Today (March 20) is the first day of Spring, also known as the Vernal Equinox. The Vernal Equinox actually has a specific astronomical definition: when the Sun, heading north, is directly over the Equator.
We can actually confine that to a specific moment of time; according to the United States Naval Observatory, Spring began at 11:02 UTC this morning, which translates to 7:02 AM EDT.
(They could give you the exact time down to the millisecond if you wanted it)
This raises a question: Why should the military, particularly the Navy, care about Astronomy, or time?
Imagine you’re on a boat in the middle of the Atlantic in the 1700s. There’s nothing on the horizon; in fact, the last time you saw land was two weeks ago. How do you know where you are?
One answer is to use the stars. As it turns out, the stars in the sky seem to spin around a point in the sky – the North Celestial Pole (which is near, but not exactly at, Polaris). The altitude of that pole happens to be the altitude you’re at: If you’re at the North Pole (90 degrees latitude), that circular point is directly overhead (90 degrees altitude). If you’re in New York City, the pole will be 45 degrees above the horizon, because you’re at 45 degrees altitude. And so on. (You’ll need to know if it’s North or South, but you can use the ship’s compass for that)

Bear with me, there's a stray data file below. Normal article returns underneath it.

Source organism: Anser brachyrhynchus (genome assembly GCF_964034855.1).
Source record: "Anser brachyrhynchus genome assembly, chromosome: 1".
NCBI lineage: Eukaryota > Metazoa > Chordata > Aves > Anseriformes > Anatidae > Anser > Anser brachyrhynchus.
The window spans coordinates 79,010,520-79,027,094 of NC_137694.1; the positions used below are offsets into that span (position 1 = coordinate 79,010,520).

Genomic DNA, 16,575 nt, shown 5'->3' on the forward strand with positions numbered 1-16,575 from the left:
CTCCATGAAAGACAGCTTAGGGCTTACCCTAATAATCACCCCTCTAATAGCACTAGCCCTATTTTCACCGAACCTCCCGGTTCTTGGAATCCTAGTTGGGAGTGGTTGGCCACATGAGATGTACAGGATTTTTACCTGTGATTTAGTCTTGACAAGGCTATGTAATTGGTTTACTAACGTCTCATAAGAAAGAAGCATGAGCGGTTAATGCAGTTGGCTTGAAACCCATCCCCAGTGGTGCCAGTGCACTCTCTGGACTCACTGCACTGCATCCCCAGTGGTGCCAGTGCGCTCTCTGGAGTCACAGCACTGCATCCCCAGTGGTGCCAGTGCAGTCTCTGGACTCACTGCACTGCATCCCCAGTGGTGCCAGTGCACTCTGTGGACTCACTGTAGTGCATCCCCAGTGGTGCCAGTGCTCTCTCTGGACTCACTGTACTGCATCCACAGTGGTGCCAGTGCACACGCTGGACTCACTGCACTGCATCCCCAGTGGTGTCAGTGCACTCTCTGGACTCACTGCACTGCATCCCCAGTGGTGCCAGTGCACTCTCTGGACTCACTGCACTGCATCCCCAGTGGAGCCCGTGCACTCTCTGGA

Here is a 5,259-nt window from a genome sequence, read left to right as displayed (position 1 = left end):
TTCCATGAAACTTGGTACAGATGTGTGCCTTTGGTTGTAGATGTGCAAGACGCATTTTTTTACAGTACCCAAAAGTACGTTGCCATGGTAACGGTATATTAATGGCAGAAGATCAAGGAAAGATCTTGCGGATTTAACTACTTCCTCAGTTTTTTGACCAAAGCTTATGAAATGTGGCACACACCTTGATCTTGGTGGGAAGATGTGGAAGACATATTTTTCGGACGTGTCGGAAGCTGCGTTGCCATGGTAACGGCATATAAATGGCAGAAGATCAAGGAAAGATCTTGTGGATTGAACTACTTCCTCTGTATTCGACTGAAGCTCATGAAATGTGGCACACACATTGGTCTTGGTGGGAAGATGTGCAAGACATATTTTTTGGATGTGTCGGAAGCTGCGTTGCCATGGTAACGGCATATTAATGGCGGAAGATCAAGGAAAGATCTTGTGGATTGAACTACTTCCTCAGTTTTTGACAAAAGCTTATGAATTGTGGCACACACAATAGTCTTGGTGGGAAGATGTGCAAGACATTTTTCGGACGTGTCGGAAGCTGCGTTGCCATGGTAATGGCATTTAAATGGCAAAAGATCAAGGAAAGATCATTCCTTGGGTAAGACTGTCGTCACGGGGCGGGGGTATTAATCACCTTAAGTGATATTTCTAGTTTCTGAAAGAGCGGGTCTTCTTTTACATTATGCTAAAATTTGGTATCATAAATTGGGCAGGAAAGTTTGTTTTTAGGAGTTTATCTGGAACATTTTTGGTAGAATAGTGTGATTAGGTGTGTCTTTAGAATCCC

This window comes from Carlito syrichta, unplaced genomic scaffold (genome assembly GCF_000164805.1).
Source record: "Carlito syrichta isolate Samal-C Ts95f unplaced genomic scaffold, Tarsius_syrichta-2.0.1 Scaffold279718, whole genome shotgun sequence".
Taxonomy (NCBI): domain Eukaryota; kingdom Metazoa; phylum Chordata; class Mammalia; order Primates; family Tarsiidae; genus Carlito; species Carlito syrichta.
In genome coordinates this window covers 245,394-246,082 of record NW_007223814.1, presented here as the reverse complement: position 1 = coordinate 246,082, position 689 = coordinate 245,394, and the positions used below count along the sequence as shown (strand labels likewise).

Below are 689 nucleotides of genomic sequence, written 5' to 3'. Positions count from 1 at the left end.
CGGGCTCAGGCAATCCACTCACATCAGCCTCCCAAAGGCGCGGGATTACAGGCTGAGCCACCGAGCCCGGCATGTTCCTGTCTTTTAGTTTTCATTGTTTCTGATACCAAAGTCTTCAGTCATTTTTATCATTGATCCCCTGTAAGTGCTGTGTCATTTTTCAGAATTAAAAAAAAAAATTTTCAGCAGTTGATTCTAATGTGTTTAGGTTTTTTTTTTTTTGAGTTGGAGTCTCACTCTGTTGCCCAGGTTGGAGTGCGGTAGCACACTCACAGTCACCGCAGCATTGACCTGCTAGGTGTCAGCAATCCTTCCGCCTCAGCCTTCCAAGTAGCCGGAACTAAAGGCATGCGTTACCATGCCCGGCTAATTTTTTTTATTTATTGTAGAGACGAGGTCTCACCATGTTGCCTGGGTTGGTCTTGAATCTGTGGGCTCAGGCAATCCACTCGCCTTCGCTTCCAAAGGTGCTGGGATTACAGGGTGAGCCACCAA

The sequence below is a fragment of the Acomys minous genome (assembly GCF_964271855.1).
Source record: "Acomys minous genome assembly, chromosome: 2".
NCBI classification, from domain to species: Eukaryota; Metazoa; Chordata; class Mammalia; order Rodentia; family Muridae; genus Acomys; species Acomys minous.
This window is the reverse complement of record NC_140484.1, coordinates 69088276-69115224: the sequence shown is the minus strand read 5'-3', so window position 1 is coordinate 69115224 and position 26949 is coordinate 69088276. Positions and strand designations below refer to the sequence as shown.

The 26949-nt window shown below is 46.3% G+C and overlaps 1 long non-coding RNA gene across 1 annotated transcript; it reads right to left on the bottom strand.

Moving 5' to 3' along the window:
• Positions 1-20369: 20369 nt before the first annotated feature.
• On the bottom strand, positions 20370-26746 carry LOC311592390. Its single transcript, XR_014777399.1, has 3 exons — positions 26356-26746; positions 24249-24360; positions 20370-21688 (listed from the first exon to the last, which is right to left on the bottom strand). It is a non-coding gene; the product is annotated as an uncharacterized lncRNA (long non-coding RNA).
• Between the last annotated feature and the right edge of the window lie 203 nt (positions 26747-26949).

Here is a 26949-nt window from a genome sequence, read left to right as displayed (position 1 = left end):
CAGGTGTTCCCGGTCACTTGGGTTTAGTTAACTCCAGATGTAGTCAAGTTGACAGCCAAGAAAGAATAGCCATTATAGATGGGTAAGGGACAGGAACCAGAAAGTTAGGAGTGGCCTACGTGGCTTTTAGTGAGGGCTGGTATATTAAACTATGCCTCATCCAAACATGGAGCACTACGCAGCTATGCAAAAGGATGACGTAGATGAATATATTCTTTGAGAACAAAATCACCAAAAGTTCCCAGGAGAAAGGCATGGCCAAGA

But what about longitude? Well, we know the Sun moves East to West, and we know it takes 24 hours to do it. 360 degrees in 24 hours means that in one hour, it’ll be astronomical noon at locations 15 degrees to the West. So, if you’ve got a clock on board set to Noon in Greenwich, England (aka Greenwich Mean Time), and it tells you it is 3 PM in England when it’s astronomical noon where you are, you know you’re at 45 degrees West Longitude.
Given that the ship’s clock was often the only safeguard against getting hopelessly, possibly fatally lost, the punishments for messing with it were severe. (Think Piratey-type punishments)
Nowadays, the Navy uses GPS satellites (which the Naval Observatory has a major part in), but the United States Navy always has at least one crewman aboard each ship who knows how to navigate by the stars, just in case they can’t use the GPS system (computer problems, enemy sabotage, massive solar flare frying the GPS satellites).
The United States Naval Observatory still publishes almanacs with the necessary information (http://aa.usno.navy.mil/publications/docs/almanacs.php), generally in collaboration with Her Majesty’s Nautical Almanac Office (Purveyors of Fine Azimuths and Altitudes to Her Majesty the Queen, http://astro.ukho.gov.uk/nao/services/). Those almanacs are far more accurate than commonly available planetarium software like Stellarium, and take into account all kinds of minute details you don’t need or want to worry about.